Israel Prime Minister met with Abu Dhabi Crown Prince

The content originally appeared on: CNN
Israeli Prime Minister Naftali Bennett met with Abu Dhabi Crown Prince Sheikh Mohammed bin Zayed at his private palace in Abu Dhabi on Monday, according to Bennett’s office. Their meeting, and a shared lunch, went on two hours longer than the original time allotted.
The event marks a symbolic historic change in the relations between the two countries, 15 months after they signed a normalization agreement at the White House.
Just a few years ago, Israelis were not even allowed to enter the UAE. Now the Prime Minister is being welcomed with an official honor guard at the airport.
According to WAM, the Emirates’ state-run news agency, the two leaders discussed areas of “bilateral cooperation,” such as “agriculture, food security, renewable energy, advanced technology, health and other vital sectors.”
Bennett had earlier highlighted growing trade ties between his country and the UAE in an interview with WAM.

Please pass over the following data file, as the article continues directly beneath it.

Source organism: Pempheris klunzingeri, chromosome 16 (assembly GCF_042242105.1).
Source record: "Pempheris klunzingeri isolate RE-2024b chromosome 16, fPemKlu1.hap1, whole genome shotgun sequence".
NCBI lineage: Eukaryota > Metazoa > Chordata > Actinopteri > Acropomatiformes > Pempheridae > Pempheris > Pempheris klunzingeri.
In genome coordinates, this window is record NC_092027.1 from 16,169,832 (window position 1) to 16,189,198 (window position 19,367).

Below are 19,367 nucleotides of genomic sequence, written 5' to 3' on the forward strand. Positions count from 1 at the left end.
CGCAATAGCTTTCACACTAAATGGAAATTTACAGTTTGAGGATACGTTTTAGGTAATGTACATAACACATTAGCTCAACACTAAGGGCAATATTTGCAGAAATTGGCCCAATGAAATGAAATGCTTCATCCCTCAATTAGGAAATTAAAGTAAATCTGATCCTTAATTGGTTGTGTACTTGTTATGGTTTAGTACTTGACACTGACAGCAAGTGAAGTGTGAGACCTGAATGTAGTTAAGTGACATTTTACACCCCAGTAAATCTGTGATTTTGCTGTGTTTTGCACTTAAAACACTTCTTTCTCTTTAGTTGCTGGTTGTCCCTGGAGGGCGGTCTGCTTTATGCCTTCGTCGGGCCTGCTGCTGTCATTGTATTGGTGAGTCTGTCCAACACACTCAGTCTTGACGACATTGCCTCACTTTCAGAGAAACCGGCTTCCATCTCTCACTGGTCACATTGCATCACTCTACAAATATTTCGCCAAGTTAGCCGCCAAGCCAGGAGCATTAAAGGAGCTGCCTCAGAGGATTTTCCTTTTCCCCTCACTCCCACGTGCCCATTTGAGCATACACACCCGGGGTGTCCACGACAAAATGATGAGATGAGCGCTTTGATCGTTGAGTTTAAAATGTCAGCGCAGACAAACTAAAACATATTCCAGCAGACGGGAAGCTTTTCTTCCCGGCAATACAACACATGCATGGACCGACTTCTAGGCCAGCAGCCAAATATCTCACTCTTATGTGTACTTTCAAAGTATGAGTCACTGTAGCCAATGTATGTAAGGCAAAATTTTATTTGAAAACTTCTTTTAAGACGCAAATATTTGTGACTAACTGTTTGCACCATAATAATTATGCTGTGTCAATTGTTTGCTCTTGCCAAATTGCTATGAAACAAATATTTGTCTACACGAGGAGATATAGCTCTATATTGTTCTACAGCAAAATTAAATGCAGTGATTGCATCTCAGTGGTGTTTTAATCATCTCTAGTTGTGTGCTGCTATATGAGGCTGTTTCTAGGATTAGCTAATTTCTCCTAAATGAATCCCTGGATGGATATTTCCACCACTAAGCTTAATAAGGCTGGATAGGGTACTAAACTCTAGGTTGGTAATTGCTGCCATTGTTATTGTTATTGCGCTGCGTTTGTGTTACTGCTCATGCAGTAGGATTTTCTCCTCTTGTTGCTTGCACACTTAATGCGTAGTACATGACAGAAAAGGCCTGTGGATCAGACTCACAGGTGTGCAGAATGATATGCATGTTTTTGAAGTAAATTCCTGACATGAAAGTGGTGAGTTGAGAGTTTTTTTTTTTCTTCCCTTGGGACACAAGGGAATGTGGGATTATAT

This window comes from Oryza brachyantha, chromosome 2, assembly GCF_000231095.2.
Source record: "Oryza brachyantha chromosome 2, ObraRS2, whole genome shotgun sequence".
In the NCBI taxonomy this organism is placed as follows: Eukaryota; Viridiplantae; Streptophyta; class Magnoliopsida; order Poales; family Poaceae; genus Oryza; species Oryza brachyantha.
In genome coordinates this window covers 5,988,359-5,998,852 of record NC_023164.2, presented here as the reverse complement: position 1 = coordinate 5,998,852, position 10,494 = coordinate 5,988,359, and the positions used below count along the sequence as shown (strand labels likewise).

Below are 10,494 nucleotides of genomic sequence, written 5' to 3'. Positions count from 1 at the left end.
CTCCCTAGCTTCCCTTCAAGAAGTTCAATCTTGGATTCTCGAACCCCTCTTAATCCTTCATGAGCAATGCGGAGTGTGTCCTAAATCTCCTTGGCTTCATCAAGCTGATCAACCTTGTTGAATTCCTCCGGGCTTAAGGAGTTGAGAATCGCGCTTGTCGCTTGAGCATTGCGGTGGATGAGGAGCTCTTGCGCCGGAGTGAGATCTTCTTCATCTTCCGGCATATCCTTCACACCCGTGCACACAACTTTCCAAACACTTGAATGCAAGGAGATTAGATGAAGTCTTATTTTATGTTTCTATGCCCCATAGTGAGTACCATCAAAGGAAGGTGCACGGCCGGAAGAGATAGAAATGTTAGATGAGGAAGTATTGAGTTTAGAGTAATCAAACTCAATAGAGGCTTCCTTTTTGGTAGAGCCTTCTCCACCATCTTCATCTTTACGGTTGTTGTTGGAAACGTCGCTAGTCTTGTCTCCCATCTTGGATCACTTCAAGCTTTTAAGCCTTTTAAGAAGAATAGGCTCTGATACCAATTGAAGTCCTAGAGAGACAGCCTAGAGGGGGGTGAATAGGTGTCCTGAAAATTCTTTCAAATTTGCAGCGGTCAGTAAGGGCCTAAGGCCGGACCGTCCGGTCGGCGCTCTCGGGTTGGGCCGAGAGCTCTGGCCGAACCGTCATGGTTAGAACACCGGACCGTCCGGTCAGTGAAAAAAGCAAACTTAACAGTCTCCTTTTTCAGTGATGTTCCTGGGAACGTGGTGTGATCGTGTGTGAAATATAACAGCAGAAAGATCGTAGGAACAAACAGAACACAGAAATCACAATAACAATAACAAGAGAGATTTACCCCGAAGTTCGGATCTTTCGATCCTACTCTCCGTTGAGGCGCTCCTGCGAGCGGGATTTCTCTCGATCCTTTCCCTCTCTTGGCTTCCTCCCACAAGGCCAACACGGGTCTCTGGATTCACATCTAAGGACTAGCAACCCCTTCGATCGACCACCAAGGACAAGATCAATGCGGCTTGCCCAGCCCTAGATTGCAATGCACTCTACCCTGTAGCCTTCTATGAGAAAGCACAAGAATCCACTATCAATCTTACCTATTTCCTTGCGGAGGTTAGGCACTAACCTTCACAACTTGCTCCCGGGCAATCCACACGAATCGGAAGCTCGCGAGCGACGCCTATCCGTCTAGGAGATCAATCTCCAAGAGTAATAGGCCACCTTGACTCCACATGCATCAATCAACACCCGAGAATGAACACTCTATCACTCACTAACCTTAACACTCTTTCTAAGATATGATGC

But there was no mention in the agency’s write-up of the interview of tensions with Iran.
“The volume of mutual trade has expedited within a few months with limitless future opportunities to develop it. Israel, like the UAE, is a regional hub for trade. Our cooperation provides unprecedented economic opportunities not only for us, but for more countries, which is another element for enhancing stability and prosperity in this region,” Bennett is quoted as saying.
The Israeli leader mentioned cyber security, health, education and aviation as four areas where the two countries were enjoying fruitful trade and investment, WAM wrote.
Although neither leader mentioned it by name, Iran is top of mind for both countries, a shared security concern.
Israel’s government sees Iran and its nuclear ambitions as an existential threat, and continues to declare that they are ready to take matters into their own hands to prevent Iran from getting a nuclear weapon. They see the Emiratis as an important strategic partner in the face of Iranian aggression.
For the Emiratis, the relationship with their neighbor is more nuanced. Last week, a UAE top security official paid a visit to Tehran, meeting with new Iranian President Ibrahim Raisi, the first such visit by an Emirati official in five years.
A spokesperson for Bennett declined to comment on Israeli media reports that the Prime Minister presented the crown prince with evidence of Iran deploying militias and UAV units, only saying “they discussed a wide variety of issues.”